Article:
Heroes episode 17 - "Company Man" - is the finest 45 minutes of television I've ever seen.
It's been an astonishing series so far; I can't recall any other show that's made me howl in disbelief as another cliffhanger presents itself. Almost every episode ends with the viewer desperate to see next week's installment. To achieve that level of captivation, and sustain it for 17 episodes, is unequalled.
24 attempts it, but the increasingly ludicrous adventures of Jack Bauer are attractive more because we want to be surprised by the next set of twists and turns rather than a ferocious need to see what happens to our favourite characters next week. Buffy achieved it from time to time, but couldn't sustain it, and didn't achieve it in its first season.
As an audience, we're used to the flashback technique — we've seen it all before. But in this episode, as we're treated to visions of the past, more pieces of the Heroes puzzle - a puzzle that's plagued us for so long now - fall into place, and yet we're left with more questions. Just as some doors are closed, other doors are opened. This is one of Heroes' greatest strengths.
Over the course of the last 16 episodes, the titular heroes have transitioned from hero to villain; at times mysterious, then tantalizingly revealed, before being plunged back into mystery again. We never quite know who's who: preconceptions formed in the first few hours of the show are revealed to be way off the mark. And yet, just when you think you've figured things out, the rug's pulled from under you again and you're lost — desperate for that next episode so you can see where things end up.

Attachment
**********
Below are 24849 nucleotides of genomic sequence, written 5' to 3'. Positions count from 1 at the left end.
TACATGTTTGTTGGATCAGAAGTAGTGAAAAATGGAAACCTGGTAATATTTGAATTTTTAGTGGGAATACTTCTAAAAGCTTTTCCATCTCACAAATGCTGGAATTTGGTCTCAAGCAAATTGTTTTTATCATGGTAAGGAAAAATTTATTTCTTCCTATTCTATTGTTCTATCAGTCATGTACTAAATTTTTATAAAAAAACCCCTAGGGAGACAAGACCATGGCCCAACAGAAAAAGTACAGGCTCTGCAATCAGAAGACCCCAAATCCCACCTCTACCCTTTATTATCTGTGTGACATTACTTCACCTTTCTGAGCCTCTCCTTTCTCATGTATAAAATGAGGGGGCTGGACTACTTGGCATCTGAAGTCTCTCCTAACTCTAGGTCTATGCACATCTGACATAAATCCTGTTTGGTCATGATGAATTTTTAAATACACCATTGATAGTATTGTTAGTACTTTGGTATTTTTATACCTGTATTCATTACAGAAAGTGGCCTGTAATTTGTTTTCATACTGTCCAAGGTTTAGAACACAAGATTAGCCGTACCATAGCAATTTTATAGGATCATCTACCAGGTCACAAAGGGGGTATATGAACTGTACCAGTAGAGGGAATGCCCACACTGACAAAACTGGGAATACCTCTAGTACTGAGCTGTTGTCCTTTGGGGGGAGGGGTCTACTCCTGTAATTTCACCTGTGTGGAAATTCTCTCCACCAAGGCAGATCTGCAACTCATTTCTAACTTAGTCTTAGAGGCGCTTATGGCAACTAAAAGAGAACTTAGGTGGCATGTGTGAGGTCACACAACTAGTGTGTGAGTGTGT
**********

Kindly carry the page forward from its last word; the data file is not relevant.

From the very first show, Heroes has been magnificently written, directed, and acted. It's not just about the Heroes we see on-screen, but the heroes involved in the production of such a brilliantly realised show. Tim Kring, series creator, is as much a hero to his audience as the characters he puts on screen. The inclusion of Stan Lee in a previous episode tips the hat to what must be one of Kring's own heroes — not to mention an idol of a good percentage of the show's fans.